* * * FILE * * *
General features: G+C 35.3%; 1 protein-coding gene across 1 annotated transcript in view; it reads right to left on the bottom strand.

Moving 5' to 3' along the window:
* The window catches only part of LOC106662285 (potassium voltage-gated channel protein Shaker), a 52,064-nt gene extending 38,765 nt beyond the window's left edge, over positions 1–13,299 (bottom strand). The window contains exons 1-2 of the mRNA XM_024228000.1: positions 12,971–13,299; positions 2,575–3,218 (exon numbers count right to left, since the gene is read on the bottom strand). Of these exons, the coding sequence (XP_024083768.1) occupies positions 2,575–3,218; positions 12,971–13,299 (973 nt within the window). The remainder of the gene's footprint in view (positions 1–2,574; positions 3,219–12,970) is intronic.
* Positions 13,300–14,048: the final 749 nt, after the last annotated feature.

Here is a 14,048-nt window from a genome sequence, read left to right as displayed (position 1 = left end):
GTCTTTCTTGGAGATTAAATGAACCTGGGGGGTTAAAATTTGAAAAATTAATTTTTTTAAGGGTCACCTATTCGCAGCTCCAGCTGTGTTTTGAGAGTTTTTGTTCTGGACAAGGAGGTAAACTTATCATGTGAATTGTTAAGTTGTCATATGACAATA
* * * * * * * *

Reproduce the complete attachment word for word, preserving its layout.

General features: G+C 35.3%; 1 protein-coding gene across 1 annotated transcript in view; it reads right to left on the bottom strand.

Moving 5' to 3' along the window:
* The window catches only part of LOC106662285 (potassium voltage-gated channel protein Shaker), a 52,064-nt gene extending 38,765 nt beyond the window's left edge, over positions 1–13,299 (bottom strand). The window contains exons 1-2 of the mRNA XM_024228000.1: positions 12,971–13,299; positions 2,575–3,218 (exon numbers count right to left, since the gene is read on the bottom strand). Of these exons, the coding sequence (XP_024083768.1) occupies positions 2,575–3,218; positions 12,971–13,299 (973 nt within the window). The remainder of the gene's footprint in view (positions 1–2,574; positions 3,219–12,970) is intronic.
* Positions 13,300–14,048: the final 749 nt, after the last annotated feature.

Here is a 14,048-nt window from a genome sequence, read left to right as displayed (position 1 = left end):
GTCTTTCTTGGAGATTAAATGAACCTGGGGGGTTAAAATTTGAAAAATTAATTTTTTTAAGGGTCACCTATTCGCAGCTCCAGCTGTGTTTTGAGAGTTTTTGTTCTGGACAAGGAGGTAAACTTATCATGTGAATTGTTAAGTTGTCATATGACAATA